AWS Public Sector Blog

Tag: ASDI

How open data from weather radar helps scientists improve environmental understanding

Weather radars see more than just the weather: they see smoke from fires, meteors, birds, mayflies, and almost anything else in the atmosphere. This makes weather radars an invaluable tool for scientists seeking to further the understanding of atmospheric processes and anything else that happens to be flying through the radar’s field of view. The Amazon Sustainability Data Initiative (ASDI) seeks to accelerate sustainability-related innovation and research by helping to minimizing the cost and time required to store, acquire, and analyze large weather and climate datasets.

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How the cloud is helping us better understand and manage the oceans

The world’s waters are largely unknown, with vast areas still unmapped. To protect and preserve the oceans, we need to extensively understand its systems, and data is at the core of that process. The Amazon Sustainability Data Initiative (ASDI) is committed to enabling better access to the foundational data that can help researchers, businesses, and policy-makers better monitor and manage the ocean’s valuable resources.

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Open data on AWS supports sustainable agricultural practices and crop optimization

With a rapidly growing population, the world is increasingly dependent on the ability to develop and maintain sustainable agriculture and healthy environments. Learn how BASF Digital Farming is leveraging both National Oceanic and Atmospheric Administration (NOAA) weather data hosted on AWS, and commercial weather data, to develop digital solutions to help farmers effectively monitor and manage their fields, and help drive farm sustainability.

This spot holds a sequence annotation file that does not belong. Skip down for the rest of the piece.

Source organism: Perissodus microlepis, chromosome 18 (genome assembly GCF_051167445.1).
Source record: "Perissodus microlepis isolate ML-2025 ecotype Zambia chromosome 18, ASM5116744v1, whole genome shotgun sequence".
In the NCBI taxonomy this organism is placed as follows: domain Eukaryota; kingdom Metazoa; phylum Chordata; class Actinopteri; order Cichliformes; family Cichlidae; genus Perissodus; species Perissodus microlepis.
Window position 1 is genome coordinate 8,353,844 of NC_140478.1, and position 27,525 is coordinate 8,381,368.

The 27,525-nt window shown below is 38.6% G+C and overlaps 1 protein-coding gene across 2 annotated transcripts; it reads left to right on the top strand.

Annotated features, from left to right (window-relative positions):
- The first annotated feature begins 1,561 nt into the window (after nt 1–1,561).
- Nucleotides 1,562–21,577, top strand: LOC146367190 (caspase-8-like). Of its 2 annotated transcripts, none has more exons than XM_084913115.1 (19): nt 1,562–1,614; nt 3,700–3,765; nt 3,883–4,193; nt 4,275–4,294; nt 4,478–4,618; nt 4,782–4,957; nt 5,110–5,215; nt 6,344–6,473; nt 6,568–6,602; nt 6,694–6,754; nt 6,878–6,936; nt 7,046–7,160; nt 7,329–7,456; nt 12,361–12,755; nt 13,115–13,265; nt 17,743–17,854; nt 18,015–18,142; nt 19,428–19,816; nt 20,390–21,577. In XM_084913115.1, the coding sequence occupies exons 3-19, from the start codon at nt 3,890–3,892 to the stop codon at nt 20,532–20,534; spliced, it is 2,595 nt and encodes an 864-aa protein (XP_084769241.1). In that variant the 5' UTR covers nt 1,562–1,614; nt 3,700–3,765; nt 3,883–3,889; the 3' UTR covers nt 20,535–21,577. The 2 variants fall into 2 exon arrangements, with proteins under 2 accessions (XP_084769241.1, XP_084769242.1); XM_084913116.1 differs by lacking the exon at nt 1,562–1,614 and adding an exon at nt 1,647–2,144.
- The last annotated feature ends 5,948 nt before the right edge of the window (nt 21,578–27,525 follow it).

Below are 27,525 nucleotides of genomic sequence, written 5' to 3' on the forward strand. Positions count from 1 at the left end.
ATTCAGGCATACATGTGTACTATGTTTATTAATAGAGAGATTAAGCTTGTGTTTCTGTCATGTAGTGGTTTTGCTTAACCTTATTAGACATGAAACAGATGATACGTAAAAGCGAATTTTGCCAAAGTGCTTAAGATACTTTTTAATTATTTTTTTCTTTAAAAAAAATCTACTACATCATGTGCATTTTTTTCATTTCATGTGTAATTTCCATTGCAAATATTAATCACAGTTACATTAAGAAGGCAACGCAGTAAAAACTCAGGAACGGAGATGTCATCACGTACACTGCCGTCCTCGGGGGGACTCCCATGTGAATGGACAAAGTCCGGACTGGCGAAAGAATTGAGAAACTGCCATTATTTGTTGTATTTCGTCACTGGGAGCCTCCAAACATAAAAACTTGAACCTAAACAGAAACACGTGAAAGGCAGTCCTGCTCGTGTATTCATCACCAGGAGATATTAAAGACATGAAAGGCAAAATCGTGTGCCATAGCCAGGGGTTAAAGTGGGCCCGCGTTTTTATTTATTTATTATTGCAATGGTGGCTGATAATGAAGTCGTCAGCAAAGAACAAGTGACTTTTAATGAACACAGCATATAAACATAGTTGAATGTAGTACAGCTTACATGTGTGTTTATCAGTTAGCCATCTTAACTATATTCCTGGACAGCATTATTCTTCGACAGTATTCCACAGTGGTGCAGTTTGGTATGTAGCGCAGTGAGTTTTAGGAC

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close up of laptop showing tracking of sharks via OCEARCH along the US Carolina coastline

Assessing the ocean’s health by monitoring shark populations

OCEARCH is a data-centric organization built to help scientists collect previously unattainable data about the ocean. Their mission is to accelerate the ocean’s return to balance and abundance, through innovation in scientific research, education, outreach, and policy, using unique collaborations of individuals and organizations in the US and abroad. As part of the Amazon Sustainability Data Initiative (ASDI), we invited Fernanda Ubatuba, president and COO at OCEARCH, to share how her organization is making strides in helping ocean conservation and how AWS is supporting her mission.

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How the cloud is helping remove barriers to addressing climate change

What if we were to democratize access to data and compute so that anyone, anywhere in the world could contribute to climate science? The Amazon Sustainability Data Initiative (ASDI) seeks to accelerate sustainability research and innovation by minimizing the cost and time required to acquire and analyze large sustainability datasets. ASDI supports innovators and researchers with the data, tools, and technical expertise they need to advance sustainability initiatives. ASDI is committed to making climate-relevant data easier to access and analyze. ASDI’s growing data catalog comprises petabytes of open data.

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aerial view of green field and fog

Now available: CMIP6 dataset to foster climate innovation and study the impact of future climate conditions